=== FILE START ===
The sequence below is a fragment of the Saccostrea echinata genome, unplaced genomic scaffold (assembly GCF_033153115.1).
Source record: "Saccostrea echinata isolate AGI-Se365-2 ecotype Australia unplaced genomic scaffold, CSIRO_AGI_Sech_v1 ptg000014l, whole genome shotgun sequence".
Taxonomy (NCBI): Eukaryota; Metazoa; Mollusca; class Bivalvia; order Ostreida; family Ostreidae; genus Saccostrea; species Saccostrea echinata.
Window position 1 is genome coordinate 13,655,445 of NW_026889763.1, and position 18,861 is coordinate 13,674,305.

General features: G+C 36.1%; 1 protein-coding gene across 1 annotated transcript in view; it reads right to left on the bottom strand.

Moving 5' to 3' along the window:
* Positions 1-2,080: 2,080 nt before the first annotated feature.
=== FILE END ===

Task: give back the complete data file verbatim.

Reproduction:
The sequence below is a fragment of the Saccostrea echinata genome, unplaced genomic scaffold (assembly GCF_033153115.1).
Source record: "Saccostrea echinata isolate AGI-Se365-2 ecotype Australia unplaced genomic scaffold, CSIRO_AGI_Sech_v1 ptg000014l, whole genome shotgun sequence".
Taxonomy (NCBI): Eukaryota; Metazoa; Mollusca; class Bivalvia; order Ostreida; family Ostreidae; genus Saccostrea; species Saccostrea echinata.
Window position 1 is genome coordinate 13,655,445 of NW_026889763.1, and position 18,861 is coordinate 13,674,305.

General features: G+C 36.1%; 1 protein-coding gene across 1 annotated transcript in view; it reads right to left on the bottom strand.

Moving 5' to 3' along the window:
* Positions 1-2,080: 2,080 nt before the first annotated feature.